Skill-Stacking, Unique Abilities and Becoming the Best Advisor: Column

The best travel advisor in the world–what does that look like to you? Are they the best salesperson, the most knowledgeable about a given destination? Do they have the best people skills? It’s certainly possible they have one, if not multiple, of those traits. But, if you go by the “skill-stacking” axiom coined by Steven Bartlett, British-Nigerian entrepreneur, podcaster and keynote speaker at Virtuoso Travel Week this year, that travel advisor might have one or two additional, and rare, skills.

“Often we think to become the best in the world, or to be considered the best in the world, we have to be statistically the best in the world at that skill—and that’s not actually the truth,” said Bartlett. “When we look at the people that are considered the best in the world in any industry, it’s actually those that have rare and complimentary skills that don’t often exist in their industry.”

Matt Turner in St. Barth's
Matt Turner poses above Colombier Beach in St. Barth's, which is reached either by a hike or by boat. (Photo by Matt Turner)

He mentioned Steve Jobs as a prime example. He was a fine computer programmer, certainly not the best in the industry; he was a pretty good marketer, although he was never considered the best entrepreneur or salesman. But he was obsessed with typography and design, which is what set the iPhone apart from other early-generation smartphones.

“The takeaway from this is if you want to become the best in the world in your industry, it’s not often wise to go and double down on the skills that are popular in your industry. It’s to go and get the rare skills that are absolutely not,” added Bartlett.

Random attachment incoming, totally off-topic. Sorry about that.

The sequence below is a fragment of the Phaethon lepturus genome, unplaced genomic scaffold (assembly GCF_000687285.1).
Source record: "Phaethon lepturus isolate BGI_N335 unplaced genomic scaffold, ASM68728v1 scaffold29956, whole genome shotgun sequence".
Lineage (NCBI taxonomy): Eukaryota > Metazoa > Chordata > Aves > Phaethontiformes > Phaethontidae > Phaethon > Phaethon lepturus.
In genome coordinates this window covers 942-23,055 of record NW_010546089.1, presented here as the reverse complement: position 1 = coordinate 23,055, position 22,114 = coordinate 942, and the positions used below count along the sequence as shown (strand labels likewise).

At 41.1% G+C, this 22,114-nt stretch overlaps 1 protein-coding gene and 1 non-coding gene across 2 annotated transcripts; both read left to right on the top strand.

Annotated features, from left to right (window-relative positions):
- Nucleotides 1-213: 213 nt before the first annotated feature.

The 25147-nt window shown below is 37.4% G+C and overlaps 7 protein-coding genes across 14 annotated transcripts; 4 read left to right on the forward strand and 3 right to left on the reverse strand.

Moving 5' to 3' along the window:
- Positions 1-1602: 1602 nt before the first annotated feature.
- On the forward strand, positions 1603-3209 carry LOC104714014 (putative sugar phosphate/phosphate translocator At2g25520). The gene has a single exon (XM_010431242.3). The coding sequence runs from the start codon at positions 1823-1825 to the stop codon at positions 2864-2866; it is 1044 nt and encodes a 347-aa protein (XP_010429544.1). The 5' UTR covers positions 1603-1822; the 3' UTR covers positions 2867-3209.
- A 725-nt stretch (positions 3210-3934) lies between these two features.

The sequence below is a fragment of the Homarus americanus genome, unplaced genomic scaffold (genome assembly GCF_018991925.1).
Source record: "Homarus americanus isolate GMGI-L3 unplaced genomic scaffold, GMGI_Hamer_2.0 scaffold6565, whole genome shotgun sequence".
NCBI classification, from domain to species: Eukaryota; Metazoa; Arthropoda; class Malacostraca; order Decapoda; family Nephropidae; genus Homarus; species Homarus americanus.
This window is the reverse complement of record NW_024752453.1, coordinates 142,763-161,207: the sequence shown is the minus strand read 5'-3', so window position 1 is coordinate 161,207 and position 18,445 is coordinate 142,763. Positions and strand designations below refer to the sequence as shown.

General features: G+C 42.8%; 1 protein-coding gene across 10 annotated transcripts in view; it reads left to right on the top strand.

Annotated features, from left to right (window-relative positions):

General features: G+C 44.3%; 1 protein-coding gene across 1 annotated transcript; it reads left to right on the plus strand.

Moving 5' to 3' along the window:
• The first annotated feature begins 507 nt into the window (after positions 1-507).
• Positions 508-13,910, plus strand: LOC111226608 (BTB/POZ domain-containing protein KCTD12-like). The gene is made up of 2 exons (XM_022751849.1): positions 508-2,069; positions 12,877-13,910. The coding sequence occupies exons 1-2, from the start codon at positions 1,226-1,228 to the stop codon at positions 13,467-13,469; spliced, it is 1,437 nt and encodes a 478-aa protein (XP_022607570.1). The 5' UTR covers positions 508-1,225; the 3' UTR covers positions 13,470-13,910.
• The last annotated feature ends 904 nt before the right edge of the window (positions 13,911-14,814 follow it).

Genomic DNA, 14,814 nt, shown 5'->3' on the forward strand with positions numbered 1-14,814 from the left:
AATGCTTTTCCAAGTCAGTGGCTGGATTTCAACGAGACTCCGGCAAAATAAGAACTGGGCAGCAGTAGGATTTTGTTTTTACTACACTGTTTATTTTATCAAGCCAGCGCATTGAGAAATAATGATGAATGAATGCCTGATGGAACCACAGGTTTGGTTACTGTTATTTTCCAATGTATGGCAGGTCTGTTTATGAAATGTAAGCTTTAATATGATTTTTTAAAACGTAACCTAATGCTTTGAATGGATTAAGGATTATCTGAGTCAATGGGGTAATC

Don’t know what your rare or complimentary skill might be? Consider looking at your out-of-work hobbies for some inspiration.

I recently spoke with Scott Largay, director of marketing for Largay Travel. He spearheaded and recently launched the agency’s new content experience platform; the portal of pre-built, white-labeled content can be instantly co-branded and shared by advisors with their clients through a partnership with Approach Guides and the implementation of artificial intelligence. It saves Largay’s team the time it would take to create all the branded content for its 120 independent contractors and it saves the advisors the time to write out personalized emails to their clients. And the more it’s used, the smarter it becomes.

Scott used his interest in tech—AI included—to want to create a program for his agency. That’s Scott’s rare but complimentary skill.

“I’m a tech nerd, so I’m always seeing what’s new and trying to stay up to date,” he told us. “I think that’s my true unique ability within this travel industry.”

Another option is to look at any jobs you may have had before becoming a travel advisor. Were you in finance, law, retail, a stay-at-home parent? Were you on the supplier side? Somewhere in the experience you’ve gained is the answer to your unique ability. And once you find that, that’s when things really get fun.

According to Matthew Upchurch, chairman and CEO of Virtuoso, your unique ability generates energy and invigorates you when you do it. “The ideal,” said Upchurch, “is to have complimentary abilities where everyone spends as many of their working hours in their unique ability as possible.”

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